Football Manager 2011 recently jumped back to number one in the PC charts a staggering 8 months after release. Paying testament to the longevity of the Sports Interactive series not only from one title to the other but the titles themselves which will rarely seem outdated quickly.
What makes us keep playing these games for so long? What makes the series so popular over the long-term? One of the many area in which it can boast key attributes is within it’s flexibility, allowing the gamer to choose how they want to play the game within a framework. Different levels, depth of approaches and teams each bring it’s own unique scenario and challenges can be found from Barcelona to Icheon United to Southport.
I am now in my mid 20’s and have grown up playing the each of the SI Games titles since 2009. Thats a lot of game time to commit to one thing, hell if I would have committed so much effort and time to my degree I may be a Dr now, but without changing things up a bit, challenging myself with new objectives it could have been a tiresome task to load up FM2012. Understanding and implementing the moneyball concept has been my latest enriching task.
UEFA financial fair play rules set to take affect this year is creating a footballing world where to compete you have to live within your means and get more bang for your buck. Moneyball has become the vogue word as if it is now the right and only way to play. Liverpool are the highest profile name to be adopting this approach at the moment, but you will also seem such concepts feature in the strategies of Celtic, Udinese and Lyon.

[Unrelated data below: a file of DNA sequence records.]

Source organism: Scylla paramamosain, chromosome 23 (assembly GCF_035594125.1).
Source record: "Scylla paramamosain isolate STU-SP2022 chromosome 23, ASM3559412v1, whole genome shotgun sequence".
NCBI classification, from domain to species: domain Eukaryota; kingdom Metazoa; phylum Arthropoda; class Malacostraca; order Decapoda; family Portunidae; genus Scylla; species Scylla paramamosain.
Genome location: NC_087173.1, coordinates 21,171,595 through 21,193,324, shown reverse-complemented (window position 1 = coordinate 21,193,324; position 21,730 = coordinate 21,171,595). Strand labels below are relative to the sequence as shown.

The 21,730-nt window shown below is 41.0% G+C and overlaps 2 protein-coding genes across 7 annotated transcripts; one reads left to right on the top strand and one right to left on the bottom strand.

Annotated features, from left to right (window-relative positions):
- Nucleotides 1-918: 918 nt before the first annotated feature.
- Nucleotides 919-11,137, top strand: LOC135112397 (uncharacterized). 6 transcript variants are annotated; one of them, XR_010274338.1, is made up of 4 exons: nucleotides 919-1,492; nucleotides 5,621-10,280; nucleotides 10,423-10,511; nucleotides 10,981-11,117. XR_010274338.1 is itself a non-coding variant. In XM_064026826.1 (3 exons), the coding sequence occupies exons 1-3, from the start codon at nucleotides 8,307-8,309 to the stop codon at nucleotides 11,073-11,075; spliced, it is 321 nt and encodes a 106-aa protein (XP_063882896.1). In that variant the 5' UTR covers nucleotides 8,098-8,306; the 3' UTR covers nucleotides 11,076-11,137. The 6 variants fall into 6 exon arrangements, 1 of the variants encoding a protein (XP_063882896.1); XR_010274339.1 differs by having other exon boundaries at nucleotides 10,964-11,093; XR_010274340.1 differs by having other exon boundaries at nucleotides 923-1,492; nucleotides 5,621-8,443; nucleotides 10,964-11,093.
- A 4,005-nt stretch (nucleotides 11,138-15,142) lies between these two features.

Moneyball a book originally written by Michael Lewis based on the approach of Oakland A’s General Manager Billy Beane who gained his playing advantage by exploiting player drafts, bringing in players based on the study of sabermetics and doing away with the traditional scouting techniques.
John W Henry’s has made use of such techniques at his own baseball side and now is learning how he can introduce and adapt this for Liverpool. I have been really interested in this way of playing and it has added something different to my games. So I thought I would introduce you to some basics of the approach to begin with.
1. Plug the Gaps
“Imagine that you’re a cost-conscious consumer who finds himself starving and without food in the middle of nowhere, with just one shop – and it sells overpriced food. You have the money, so do you choose to go hungry, or pay to fill the void? (in this case, in your stomach).” Quote from Tomkins Times
Arsenal have been that cost conscious consumer as of late who seems to want to starve (itself from silverware)
Many people mistake moneyball for getting players as on the cheap. Moneyball is not about this but about exploiting the market and playing it well. Before you can start implementing any of the other tactics you have to sort out your first team first and make sure that it is a competitive force. Using your resources effectively.
Since the new owners arrived, Liverpool have spent a massive £105m on players. But near £60m has already been recouped from player sales with more players soon to leave. The team now looks a much improved squad as a whole and not just by splashing alot of money on one player, the average age has dropped and many of these players will keep their value for along longer. Take the Torres deal for example. Out went a injury prone player whose stats suggest is running out of steam, not surprising after years of none stop competitions for £50m. In came two younger players, whose numbers suggest are on the up.
Spend the money to get your team to the place where the resources will allow you, work to build a competitive base before moving on to other aspects of the side.
For those working on a tighter budget think about how you can exploit the market. Strikers are always more expensive then goalkeepers. Two stats that suggest a successful team are percentage of shots on target and number of saves made. Buying a decent defense and goalkeeper on with a small budget could be worth more then splashing all your cash on a star striker, and if you do find someone that will hit the target. Look at Peter Odemwingie, £1m and has one of the best % rates on target then any other striker in the league.